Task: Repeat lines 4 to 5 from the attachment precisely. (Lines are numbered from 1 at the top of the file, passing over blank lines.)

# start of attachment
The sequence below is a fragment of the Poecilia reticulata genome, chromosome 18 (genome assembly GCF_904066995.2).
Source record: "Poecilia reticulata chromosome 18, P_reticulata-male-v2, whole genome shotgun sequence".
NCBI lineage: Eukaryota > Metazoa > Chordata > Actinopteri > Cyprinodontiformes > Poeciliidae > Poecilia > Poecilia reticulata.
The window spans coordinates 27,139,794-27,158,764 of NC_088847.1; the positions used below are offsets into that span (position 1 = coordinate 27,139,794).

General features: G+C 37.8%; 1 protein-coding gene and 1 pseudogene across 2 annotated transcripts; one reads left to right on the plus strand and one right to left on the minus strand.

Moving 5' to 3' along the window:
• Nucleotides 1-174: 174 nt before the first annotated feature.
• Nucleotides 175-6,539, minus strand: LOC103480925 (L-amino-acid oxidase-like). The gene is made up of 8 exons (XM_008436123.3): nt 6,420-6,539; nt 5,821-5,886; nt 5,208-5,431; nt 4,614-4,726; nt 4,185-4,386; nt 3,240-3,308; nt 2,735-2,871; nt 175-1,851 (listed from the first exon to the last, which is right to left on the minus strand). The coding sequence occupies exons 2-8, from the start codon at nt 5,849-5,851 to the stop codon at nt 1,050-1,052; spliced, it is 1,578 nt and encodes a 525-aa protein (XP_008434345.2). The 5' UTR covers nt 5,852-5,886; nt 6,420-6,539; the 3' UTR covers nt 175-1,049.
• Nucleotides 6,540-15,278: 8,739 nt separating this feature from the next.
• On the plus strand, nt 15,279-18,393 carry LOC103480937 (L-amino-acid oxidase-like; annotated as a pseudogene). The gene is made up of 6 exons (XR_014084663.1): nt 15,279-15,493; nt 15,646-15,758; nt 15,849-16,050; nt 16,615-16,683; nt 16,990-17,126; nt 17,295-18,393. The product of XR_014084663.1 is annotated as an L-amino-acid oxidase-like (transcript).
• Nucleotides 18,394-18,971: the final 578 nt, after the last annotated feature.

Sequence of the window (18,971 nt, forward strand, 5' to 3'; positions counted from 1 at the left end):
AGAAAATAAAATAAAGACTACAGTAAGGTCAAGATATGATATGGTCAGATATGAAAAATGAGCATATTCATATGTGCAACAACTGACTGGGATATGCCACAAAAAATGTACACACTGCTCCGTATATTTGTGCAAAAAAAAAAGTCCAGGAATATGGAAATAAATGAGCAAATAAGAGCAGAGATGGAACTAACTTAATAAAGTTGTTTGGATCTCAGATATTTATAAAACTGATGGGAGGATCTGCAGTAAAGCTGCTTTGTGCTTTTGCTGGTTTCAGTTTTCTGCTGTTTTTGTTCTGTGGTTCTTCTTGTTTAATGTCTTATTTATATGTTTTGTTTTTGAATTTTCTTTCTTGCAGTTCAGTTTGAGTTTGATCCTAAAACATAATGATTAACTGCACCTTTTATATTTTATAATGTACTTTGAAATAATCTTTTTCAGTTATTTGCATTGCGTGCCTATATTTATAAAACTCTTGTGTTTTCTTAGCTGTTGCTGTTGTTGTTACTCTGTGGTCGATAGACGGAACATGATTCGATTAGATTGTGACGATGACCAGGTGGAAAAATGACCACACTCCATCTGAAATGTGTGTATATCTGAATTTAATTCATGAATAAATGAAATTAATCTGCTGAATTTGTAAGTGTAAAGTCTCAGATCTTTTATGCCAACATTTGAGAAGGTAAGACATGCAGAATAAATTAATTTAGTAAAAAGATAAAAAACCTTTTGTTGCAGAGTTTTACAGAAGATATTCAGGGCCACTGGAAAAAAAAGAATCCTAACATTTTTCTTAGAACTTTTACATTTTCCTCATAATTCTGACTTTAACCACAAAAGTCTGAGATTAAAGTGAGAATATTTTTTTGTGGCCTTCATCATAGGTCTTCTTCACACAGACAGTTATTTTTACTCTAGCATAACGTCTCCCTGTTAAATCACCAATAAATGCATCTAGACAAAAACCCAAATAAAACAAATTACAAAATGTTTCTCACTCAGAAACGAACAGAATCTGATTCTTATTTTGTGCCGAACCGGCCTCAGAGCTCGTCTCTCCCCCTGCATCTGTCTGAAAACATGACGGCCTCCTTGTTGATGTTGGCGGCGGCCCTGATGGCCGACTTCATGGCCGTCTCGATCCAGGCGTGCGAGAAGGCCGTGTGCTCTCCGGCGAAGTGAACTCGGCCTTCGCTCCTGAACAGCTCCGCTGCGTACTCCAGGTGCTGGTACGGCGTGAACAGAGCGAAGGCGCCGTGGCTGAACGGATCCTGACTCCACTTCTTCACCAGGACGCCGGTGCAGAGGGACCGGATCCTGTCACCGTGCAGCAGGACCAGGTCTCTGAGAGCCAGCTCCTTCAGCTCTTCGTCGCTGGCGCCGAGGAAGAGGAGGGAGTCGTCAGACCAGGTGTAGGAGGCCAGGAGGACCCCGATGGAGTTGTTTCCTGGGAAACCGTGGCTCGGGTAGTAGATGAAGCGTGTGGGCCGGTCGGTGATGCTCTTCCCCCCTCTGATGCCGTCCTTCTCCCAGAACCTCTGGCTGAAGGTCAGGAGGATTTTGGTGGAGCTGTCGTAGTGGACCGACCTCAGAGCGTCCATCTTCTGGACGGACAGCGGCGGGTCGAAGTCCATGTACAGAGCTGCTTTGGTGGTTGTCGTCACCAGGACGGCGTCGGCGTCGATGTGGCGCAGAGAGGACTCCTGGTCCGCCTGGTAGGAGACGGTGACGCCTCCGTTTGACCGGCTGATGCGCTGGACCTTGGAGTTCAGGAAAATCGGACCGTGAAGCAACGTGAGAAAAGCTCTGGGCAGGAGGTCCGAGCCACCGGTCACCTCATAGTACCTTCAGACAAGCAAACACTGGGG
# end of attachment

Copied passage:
The window spans coordinates 27,139,794-27,158,764 of NC_088847.1; the positions used below are offsets into that span (position 1 = coordinate 27,139,794).

General features: G+C 37.8%; 1 protein-coding gene and 1 pseudogene across 2 annotated transcripts; one reads left to right on the plus strand and one right to left on the minus strand.